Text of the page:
The Impact of Chernobyl on the Liability Conventions
The Chernobyl accident in 1986 caused serious social and economic disruption for large portions of the populations of Belarus, the USSR, and Ukraine. The radioactive plume that resulted from the accident covered much of Europe, even reaching the United Kingdom in the first few days of May 1986.19 At the time of the incident, the USSR was not party to either the Paris Convention or the Vienna Convention and failed to notify its neighbors at the time the accident occurred.
Many years before the Chernobyl accident, the International Court of Justice (ICJ) had settled the principles of international environmental law in the Trail Smelter Arbitration (1939) and the Corfu Channel Case (1949), finding that states have a duty to prevent transboundary environmental harm and have an obligation to pay compensation for harms caused. Despite the clarity of this legal position, no country could bring a valid claim seeking compensation against the USSR for Chernobyl for primarily three reasons: (1) the ICJ’s jurisdiction is consent-based, and the USSR would not subject itself to the jurisdiction of the ICJ in this matter; (2) the USSR had veto power in the United Nations; and (3) the USSR was not party to either the Paris or the Vienna Convention.20
The ramifications of Chernobyl exposed the weakness of the extant liability framework. The nuclear accident had affected thousands over a large geographic area; yet no legal remedy was available to the affected individuals or states, and liability thresholds were low at that time.21 Thus, the international community started the process of revisiting the existing nuclear liability laws.
With both the Paris and Vienna Conventions being independent of each other, it was open to states to adopt either of the conventions. This raised the issue of coordination and harmonization because, in general, no country could be a party to both conventions, because the exact details were not consistent and could lead to potential conflict in their simultaneous application.22 Thus, at the initiative of the IAEA and the OECD, in 1988 the two main conventions were linked by the Joint Protocol relating to the Application of the Vienna Convention and the Paris Convention (1988 Joint Protocol), which came into force in 1992. Parties to the 1988 Joint Protocol are treated as if they are parties to both conventions. Therefore, if an incident in a country bound by the Paris Convention causes damage in a country bound by the Vienna Convention, the victims in the Vienna Convention country could claim compensation under the laws of the Paris Convention country.23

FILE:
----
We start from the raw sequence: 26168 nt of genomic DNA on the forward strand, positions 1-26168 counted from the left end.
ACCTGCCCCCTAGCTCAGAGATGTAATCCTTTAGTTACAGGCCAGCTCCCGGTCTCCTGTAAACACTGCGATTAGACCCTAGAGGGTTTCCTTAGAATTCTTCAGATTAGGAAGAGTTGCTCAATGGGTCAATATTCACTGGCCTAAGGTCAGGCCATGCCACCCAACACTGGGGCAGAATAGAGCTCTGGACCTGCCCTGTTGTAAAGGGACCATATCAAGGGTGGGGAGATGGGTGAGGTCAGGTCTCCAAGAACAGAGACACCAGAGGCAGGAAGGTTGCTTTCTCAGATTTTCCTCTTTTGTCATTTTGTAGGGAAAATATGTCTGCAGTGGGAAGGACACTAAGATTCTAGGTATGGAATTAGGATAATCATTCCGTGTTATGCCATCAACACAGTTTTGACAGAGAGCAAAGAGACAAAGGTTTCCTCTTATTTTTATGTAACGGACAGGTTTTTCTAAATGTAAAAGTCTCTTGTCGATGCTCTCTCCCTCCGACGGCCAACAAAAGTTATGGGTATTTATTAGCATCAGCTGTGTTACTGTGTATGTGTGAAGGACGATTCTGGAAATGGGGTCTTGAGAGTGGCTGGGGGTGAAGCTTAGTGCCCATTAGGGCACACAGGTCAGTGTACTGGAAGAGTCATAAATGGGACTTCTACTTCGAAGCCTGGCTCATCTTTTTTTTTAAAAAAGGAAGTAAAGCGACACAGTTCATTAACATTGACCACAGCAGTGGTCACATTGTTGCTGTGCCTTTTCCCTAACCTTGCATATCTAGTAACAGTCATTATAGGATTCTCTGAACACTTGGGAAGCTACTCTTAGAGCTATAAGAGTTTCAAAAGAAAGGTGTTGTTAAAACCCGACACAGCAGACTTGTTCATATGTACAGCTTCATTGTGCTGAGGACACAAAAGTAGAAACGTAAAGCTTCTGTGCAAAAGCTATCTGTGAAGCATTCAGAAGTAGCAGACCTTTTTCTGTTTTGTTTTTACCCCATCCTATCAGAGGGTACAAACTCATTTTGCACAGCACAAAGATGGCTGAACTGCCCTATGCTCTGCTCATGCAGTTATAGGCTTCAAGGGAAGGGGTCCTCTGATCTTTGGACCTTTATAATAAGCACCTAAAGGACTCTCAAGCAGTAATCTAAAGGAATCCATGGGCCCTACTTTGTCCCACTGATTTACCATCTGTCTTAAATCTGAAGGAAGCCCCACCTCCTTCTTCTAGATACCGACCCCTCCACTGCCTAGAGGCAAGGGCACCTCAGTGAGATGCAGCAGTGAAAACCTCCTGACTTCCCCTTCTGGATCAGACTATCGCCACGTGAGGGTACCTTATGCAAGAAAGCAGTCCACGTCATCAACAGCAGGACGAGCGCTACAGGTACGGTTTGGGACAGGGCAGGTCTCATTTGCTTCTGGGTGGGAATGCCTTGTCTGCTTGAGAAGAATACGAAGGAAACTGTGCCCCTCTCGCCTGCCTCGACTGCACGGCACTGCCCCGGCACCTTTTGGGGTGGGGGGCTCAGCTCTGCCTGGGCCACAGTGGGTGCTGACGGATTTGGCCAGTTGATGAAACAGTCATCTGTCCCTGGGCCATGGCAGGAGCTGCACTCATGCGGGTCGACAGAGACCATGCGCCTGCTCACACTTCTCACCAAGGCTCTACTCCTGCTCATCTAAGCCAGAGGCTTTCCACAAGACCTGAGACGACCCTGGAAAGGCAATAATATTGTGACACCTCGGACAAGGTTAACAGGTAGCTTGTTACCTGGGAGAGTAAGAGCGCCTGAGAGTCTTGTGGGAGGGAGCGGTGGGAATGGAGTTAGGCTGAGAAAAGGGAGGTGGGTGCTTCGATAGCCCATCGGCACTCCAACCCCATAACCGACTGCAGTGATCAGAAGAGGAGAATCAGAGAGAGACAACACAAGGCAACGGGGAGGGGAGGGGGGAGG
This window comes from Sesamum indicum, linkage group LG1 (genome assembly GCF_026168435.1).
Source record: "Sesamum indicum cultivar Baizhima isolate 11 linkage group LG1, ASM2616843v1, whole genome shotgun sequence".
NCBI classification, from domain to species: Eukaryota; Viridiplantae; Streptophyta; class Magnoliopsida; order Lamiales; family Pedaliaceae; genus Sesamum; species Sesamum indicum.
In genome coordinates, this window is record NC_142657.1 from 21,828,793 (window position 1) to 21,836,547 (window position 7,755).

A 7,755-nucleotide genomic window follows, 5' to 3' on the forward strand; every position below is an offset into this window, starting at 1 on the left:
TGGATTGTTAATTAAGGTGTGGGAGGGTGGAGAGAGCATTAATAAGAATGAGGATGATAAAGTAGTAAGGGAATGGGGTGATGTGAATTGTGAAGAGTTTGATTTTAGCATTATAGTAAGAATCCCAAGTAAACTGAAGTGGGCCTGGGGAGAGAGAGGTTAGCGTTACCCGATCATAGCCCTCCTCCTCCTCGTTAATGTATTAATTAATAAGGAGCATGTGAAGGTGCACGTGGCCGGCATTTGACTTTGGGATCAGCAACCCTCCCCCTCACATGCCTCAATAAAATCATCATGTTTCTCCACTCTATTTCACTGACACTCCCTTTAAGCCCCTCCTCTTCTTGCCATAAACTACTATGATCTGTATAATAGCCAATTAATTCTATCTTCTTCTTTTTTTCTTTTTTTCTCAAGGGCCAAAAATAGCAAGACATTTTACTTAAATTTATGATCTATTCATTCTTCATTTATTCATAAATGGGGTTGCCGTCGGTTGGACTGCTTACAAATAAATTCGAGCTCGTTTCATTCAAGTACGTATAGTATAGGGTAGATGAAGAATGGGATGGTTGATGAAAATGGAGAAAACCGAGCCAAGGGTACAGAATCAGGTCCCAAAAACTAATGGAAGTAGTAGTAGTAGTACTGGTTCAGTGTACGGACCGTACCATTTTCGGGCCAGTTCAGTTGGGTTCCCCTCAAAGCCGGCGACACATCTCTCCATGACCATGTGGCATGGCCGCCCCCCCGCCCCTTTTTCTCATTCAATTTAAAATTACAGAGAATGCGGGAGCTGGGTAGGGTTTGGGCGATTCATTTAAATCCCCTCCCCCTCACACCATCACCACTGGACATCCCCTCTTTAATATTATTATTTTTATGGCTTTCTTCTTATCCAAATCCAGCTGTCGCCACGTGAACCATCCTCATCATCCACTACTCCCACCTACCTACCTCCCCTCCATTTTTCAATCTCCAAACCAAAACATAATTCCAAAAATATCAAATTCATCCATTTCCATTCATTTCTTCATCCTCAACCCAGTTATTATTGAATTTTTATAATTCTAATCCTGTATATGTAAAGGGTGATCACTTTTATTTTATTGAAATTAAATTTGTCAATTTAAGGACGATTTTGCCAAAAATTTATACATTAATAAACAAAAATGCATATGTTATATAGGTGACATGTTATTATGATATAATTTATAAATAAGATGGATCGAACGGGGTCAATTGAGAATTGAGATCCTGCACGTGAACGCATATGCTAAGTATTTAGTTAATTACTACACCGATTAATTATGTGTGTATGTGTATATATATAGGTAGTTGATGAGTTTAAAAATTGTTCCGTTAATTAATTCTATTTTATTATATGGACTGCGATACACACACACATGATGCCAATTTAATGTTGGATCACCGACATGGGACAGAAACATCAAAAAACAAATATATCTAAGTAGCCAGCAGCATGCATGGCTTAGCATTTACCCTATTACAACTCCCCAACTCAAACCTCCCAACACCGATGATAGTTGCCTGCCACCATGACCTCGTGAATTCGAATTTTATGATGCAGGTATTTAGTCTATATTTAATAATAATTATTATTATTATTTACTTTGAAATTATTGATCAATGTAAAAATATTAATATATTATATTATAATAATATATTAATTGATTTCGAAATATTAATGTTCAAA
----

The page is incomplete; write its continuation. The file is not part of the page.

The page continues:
Many states have not ratified the 1988 Joint Protocol, including the United Kingdom and France. The problem of nonharmonization is illustrated by Russia’s present position. In 2005, Russia ratified the Vienna Convention. But, not being a member of the OECD, it did not adopt the Paris Convention. Nor did it adopt the 1988 Joint Protocol. Thus, if a situation similar to Chernobyl were to arise, Russia may have a legitimate argument that it is not a party to the Paris Convention and the Joint Protocol, and thereby could avoid compensating neighboring Paris Convention states.24
The Vienna Convention has also undergone significant changes. In 1997, delegates from more than eighty states adopted the Protocol to Amend the 1963 Vienna Convention on Civil Liability for Nuclear Damage (1997 Protocol), which entered into force in 2003. The 1997 Protocol extends the geographic scope of the Vienna Convention, sets the possible limit of an operator’s liability at not less than 300 million special drawing rights25 (a significant increase from the previous limit of $5 million), and broadens the definition of nuclear damage to include environmental damage. To date, the Vienna Convention, which aimed at universal adherence, has attracted the membership of only forty states.
Subsequent to the Chernobyl accident, the European Union undertook a complete revision of the Paris and Brussels Supplementary Conventions. The 2004 Protocol to Amend the Paris Convention on Third Party Liability in the Field of Nuclear Energy26 of 29 July 1960 (2004 Protocol) is the most important of these revisions. The 2004 Protocol extends the geographic scope of accidents, raises the amount of compensation available to the victims, and enlarges the definition of nuclear damage. The new limits of liability were fixed for operators (insured) at €700 million, for the installation state (public funds) at €500 million, and for collective state contribution under the Brussels Convention at €300 million, or a total of €1.5 billion. The 2004 amendments removed the requirement for a state to restrict the maximum liability of a nuclear operator, thus allowing states preferring an unlimited liability policy to join the convention. However, the 2004 Protocol has not yet entered into force, because a majority of EU states, including Germany, France, and the United Kingdom, have not ratified it. Thus, the old liability limits, enacted in 1960 (i.e., €360 million), continue to apply.